LaShawnda Ramsey is a senior triple major in biology, psychology, and art. Last fall, elementary statistics was on Ramsey’s course list.

Tianna Foore is a double major in business and human resources. She thinks flipped learning sounds pretty intriguing.“I was dreading it,” she recalls. “I was thinking, ‘This is going to be rough. I’m not going to pass.’”

Actually, Ramsey enjoyed the class—and did well. She attributes her success, in large part, to flipped learning.

Flipped classrooms are learner- rather than teacher-centered. The traditional ‘sage-on-the-stage’ becomes a learning coach who interacts one on one with students in the classroom—making sure they understand concepts they’ve learned independently—anywhere, anytime, on any device.

It’s the perfect solution for courses such as chemistry or statistics, where one misunderstood step or concept can severely impede progress.

At Carlow, Clara Cheng, PhD, associate professor of psychology, and Monique Hockman, PhD, professor of chemistry, are convinced that flipped learning makes a difference.

Cheng uses Office Mix, a Microsoft product, to create video lectures for elementary statistics, which students watch on their own. She saves problem solving for class, where she and a tutor from Carlow’s Center for Academic Achievement (CAA) are on hand to answer questions.

“It was so much better this way,” recalls Ramsey. “I had more time to practice and learn in the classroom, and Dr. Cheng and the CAA tutors were right there to help me.”

Cheng started flipping in 2014. She says the new approach is much more individualized.

“Struggling students can’t do the problems at home,” says Cheng.

“There is no one to ask for help. When they’re confused, they don’t do the homework—which is the number one predictor of failing a class.”

Cheng says flipped learning tackles another issue head-on: math-scarring.

“Very often, nontraditional evening students haven’t taken a math class in years,” she says. “Often they come in with so much anxiety. They’re afraid of math.”

Cheng was determined to help these students overcome their fear and succeed in her class. Flipping made all the difference.

Just ask Edina Johnson.

A licensed practical nurse for Gateway Health Plan and a mother of four, Johnson earned her associate’s degree from CCAC. In order to advance in her field, she turned to Carlow for a bachelor’s in psychology—and also enrolled in a fast-track program toward a master’s degree in professional counseling.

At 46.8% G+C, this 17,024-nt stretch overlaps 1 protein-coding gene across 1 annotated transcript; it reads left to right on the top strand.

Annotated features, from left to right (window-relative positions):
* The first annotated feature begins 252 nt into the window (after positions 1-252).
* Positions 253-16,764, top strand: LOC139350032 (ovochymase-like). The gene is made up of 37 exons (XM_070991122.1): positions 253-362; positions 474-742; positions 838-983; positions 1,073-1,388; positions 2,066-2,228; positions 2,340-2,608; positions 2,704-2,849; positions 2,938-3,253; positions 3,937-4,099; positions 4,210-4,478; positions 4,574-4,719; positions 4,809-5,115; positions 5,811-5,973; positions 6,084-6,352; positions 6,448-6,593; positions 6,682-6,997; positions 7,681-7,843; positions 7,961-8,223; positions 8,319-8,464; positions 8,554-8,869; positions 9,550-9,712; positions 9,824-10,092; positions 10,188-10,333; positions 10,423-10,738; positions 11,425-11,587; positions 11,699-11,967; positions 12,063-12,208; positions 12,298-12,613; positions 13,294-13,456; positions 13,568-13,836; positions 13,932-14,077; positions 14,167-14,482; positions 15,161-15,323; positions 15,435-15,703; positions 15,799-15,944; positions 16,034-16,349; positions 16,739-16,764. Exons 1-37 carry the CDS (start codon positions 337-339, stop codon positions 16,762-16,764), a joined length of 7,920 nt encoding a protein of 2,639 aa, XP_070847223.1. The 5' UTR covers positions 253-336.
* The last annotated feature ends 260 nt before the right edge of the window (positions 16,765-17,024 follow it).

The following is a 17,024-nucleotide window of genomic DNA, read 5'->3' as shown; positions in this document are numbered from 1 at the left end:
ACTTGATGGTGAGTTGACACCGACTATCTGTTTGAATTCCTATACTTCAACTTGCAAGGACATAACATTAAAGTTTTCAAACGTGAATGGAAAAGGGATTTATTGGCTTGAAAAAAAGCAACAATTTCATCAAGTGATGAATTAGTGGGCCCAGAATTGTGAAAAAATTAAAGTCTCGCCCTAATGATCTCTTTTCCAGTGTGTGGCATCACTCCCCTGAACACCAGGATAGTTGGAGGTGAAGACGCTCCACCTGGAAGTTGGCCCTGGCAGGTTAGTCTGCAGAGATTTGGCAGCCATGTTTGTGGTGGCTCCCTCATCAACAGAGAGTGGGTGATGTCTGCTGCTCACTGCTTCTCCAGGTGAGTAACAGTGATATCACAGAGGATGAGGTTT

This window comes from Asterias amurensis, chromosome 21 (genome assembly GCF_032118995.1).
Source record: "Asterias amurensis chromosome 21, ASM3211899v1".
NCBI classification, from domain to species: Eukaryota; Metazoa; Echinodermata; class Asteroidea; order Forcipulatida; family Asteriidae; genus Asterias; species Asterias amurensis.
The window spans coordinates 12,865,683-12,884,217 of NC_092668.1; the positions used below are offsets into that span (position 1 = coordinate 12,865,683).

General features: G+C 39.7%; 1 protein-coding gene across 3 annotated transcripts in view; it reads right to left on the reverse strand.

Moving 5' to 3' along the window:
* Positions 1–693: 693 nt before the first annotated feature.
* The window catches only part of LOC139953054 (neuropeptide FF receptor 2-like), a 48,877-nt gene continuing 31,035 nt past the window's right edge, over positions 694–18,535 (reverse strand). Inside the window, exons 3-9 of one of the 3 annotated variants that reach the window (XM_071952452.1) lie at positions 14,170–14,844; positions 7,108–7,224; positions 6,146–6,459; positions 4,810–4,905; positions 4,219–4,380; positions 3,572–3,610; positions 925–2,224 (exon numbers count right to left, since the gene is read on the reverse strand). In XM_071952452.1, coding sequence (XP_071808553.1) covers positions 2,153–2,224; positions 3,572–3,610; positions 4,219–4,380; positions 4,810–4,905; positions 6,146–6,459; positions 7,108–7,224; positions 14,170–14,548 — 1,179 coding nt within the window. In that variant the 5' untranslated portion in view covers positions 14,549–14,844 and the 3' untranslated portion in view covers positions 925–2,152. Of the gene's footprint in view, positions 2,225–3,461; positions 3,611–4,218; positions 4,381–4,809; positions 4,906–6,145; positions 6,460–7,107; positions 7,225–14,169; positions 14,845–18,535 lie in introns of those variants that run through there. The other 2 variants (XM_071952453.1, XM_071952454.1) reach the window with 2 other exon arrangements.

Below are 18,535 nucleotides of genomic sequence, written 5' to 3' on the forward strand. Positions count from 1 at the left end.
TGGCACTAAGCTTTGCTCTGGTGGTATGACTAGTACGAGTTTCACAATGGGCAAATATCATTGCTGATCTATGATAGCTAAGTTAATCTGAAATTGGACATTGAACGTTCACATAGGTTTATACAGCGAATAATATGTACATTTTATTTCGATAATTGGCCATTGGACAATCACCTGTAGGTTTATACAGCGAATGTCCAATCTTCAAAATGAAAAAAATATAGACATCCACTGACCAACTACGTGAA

Johnson says Cheng’s approach was just what she needed.

“Having a tutor in class was a real benefit,” she says. “It provided clarification for me that I was doing things the right way.”

Through informal surveying, Cheng finds that more than 90 percent of students prefer the flip—and their grades improve, as well.

Hockman has been teaching chemistry at Carlow since 1992. She began flipping general chemistry courses during a 2013 sabbatical. In spring 2014, she and a group of students were invited to the Flipped Learning National Conference to discuss their experiences.

Since then, Hockman has tried various permutations—including a full flip, like Cheng, and a partial flip—in which she flips the course and then flips it back, so students can compare and provide feedback. 

For now, she’s settled on what she calls a quasi-flip—some in-person lecturing partnered with at-home PowerPoints and video lectures. But the bulk of class time is spent on problem solving.

When Hockman compared identical quizzes and exams given in her flipped and non-flipped general chemistry courses, she found that students in flipped courses performed better on average.

According to an informal study of her fall 2014 general chemistry students, a greater number of flipped format students earned higher final course grades than traditional format students.

Hockman is in the process of conducting a more formal analysis, but what she’s seen so far has her convinced this is the best way to teach chemistry.

Both Hockman and Cheng say Carlow is the perfect setting for flipping. 

“We can individualize,” says Cheng. “My stats class is capped at 18 students. Any additional student means that every other student has less individualized attention. You can’t do this everywhere.”

“Smaller is better,” agrees Hockman.

Flipping can be exhausting—for the teachers. But Cheng and Hockman wouldn’t have it any other way.

“Every student is at a different place,” says Hockman. “It would be a lot easier to stand up and give a 50 minute lecture and go! But this approach really works.”

“There’s no going back,” adds Cheng. “And the students wouldn’t want us to.”


By Alison Juram D'Addieco